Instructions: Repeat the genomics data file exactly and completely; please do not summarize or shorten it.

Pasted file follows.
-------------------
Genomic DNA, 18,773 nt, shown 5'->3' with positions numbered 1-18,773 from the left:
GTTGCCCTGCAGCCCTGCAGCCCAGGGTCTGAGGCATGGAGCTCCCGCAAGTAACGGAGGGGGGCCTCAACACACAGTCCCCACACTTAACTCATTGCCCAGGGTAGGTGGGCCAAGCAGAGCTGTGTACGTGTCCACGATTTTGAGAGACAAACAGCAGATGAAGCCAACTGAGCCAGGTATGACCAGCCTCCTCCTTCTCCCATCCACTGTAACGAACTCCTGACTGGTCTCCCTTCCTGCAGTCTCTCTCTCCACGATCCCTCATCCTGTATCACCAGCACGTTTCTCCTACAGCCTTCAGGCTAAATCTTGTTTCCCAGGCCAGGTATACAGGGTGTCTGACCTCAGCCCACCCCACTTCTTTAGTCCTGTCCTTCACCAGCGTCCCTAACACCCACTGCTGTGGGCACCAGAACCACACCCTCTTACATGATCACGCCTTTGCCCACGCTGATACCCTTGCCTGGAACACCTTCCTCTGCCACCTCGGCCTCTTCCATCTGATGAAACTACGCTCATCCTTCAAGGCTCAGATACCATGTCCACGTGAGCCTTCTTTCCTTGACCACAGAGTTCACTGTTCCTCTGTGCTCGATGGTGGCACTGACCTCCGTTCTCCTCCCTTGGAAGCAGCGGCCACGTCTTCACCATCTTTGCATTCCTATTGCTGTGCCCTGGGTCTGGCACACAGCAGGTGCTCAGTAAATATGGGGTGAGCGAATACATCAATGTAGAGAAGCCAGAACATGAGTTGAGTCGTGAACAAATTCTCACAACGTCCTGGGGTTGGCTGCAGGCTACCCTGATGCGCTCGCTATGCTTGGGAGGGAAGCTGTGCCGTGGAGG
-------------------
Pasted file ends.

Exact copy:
Genomic DNA, 18,773 nt, shown 5'->3' with positions numbered 1-18,773 from the left:
GTTGCCCTGCAGCCCTGCAGCCCAGGGTCTGAGGCATGGAGCTCCCGCAAGTAACGGAGGGGGGCCTCAACACACAGTCCCCACACTTAACTCATTGCCCAGGGTAGGTGGGCCAAGCAGAGCTGTGTACGTGTCCACGATTTTGAGAGACAAACAGCAGATGAAGCCAACTGAGCCAGGTATGACCAGCCTCCTCCTTCTCCCATCCACTGTAACGAACTCCTGACTGGTCTCCCTTCCTGCAGTCTCTCTCTCCACGATCCCTCATCCTGTATCACCAGCACGTTTCTCCTACAGCCTTCAGGCTAAATCTTGTTTCCCAGGCCAGGTATACAGGGTGTCTGACCTCAGCCCACCCCACTTCTTTAGTCCTGTCCTTCACCAGCGTCCCTAACACCCACTGCTGTGGGCACCAGAACCACACCCTCTTACATGATCACGCCTTTGCCCACGCTGATACCCTTGCCTGGAACACCTTCCTCTGCCACCTCGGCCTCTTCCATCTGATGAAACTACGCTCATCCTTCAAGGCTCAGATACCATGTCCACGTGAGCCTTCTTTCCTTGACCACAGAGTTCACTGTTCCTCTGTGCTCGATGGTGGCACTGACCTCCGTTCTCCTCCCTTGGAAGCAGCGGCCACGTCTTCACCATCTTTGCATTCCTATTGCTGTGCCCTGGGTCTGGCACACAGCAGGTGCTCAGTAAATATGGGGTGAGCGAATACATCAATGTAGAGAAGCCAGAACATGAGTTGAGTCGTGAACAAATTCTCACAACGTCCTGGGGTTGGCTGCAGGCTACCCTGATGCGCTCGCTATGCTTGGGAGGGAAGCTGTGCCGTGGAGG